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Farewell to a true lady

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Farewell to a true lady

Sami Muirhead remembers an iconic woman who set a high standard for generations of young women growing up in Australia.

Vale Ms June Dally-Watkins. The Australian etiquette icon died with her family around her aged 92. I always had a soft spot for this groundbreaking businesswoman. I was 16 with grand hopes to be a model, so I saved up my checkout operator wage to pay the $120 fee to do her modelling, deportment and manners course back in 1989. It was some of the best money I ever spent, as I was a gangly six-foot teenager with frizzy hair who really had no idea  about what fork or spoon to use with what at the dinner table and no idea that a crop top was not okay to wear to a job interview.

Ms Dally-Watkins presented my certificate after I completed the course and pulled me aside to tell me my eye makeup was “ghastly, darling”. My eye shadow was green with glitter. Ms Dally (everyone called her that and everyone was slightly terrified of her) told me to wear “warm bronze colours to look far more elegant”.
I did from that day onwards.

I also learnt a few lessons in handling blokes. Ms Dally’s advice was to simply say nothing if a guy made a rude joke in your presence. “Do not smile or laugh or even acknowledge the smutty remark has been made,” Ms Dally told us. It sounds sexist today, but it helped me get through the 1990s working in media when blokes could be pretty sleazy. I just needed to be told it was okay to not join in to try and be cool or part of the joke. I am not a person who loves confrontation, so simply saying nothing was powerful advice for me. Try it.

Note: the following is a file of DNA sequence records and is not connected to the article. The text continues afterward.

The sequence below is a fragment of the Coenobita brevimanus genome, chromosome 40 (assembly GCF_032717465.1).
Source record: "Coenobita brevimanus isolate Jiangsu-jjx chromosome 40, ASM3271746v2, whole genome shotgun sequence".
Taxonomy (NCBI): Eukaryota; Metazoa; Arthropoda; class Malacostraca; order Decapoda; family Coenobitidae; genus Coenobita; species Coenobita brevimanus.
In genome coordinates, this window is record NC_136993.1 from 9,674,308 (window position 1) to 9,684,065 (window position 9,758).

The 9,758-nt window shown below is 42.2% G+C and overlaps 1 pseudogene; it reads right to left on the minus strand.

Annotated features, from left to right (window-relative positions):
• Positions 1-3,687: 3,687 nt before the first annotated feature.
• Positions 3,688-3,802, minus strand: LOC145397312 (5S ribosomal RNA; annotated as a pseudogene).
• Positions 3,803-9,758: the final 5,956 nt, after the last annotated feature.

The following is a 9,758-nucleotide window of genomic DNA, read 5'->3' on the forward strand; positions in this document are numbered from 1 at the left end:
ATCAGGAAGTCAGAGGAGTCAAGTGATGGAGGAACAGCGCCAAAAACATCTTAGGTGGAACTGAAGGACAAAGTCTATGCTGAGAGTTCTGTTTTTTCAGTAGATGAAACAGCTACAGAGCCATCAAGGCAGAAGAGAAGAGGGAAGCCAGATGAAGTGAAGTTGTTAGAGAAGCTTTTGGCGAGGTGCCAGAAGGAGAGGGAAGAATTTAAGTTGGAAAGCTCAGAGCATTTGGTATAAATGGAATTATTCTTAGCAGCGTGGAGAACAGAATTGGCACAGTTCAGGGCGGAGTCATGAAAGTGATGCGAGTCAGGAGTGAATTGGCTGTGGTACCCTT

Sometimes (not always) silence is a weapon and gets the point across loud and clear. Now that I am middle-aged, I would have the courage to tell someone if I was offended, but the naïve 16-year-old me had no idea how to navigate the rules of life. Today, thanks to the #METOO movement, young women are taught to speak up and reduce the chance to be exploited, but this was before times changed.

I wonder who our teenagers will look up to for role models. I sound about 150 years of age this week, but I worry our teen’s self-worth is based on their sex appeal and their Instagram likes. Mind you, my nine-year-old has a few role models and they are pretty amazing. Bindi Irwin tops the list and she is someone who promotes kindness and compassion. The Lightning netball team are also heroes for my girl. Again, these women have an amazing work ethic and are beacons of our community. Billy Eilish refuses to wear next to nothing keeps the focus squarely on her music, standing out in a sea of young entertainers who all look and sound similar.

In a world where we expect kids to grow up pretty fast and near-nudity is becoming the norm, I will forever be thankful to Ms Dally-Watkins for her large part in teaching me it is vital to value yourself. And wear good eye shadow.

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Sami Muirhead is a radio announcer, blogger and commentator. For more from Sami tune into Mix FM.

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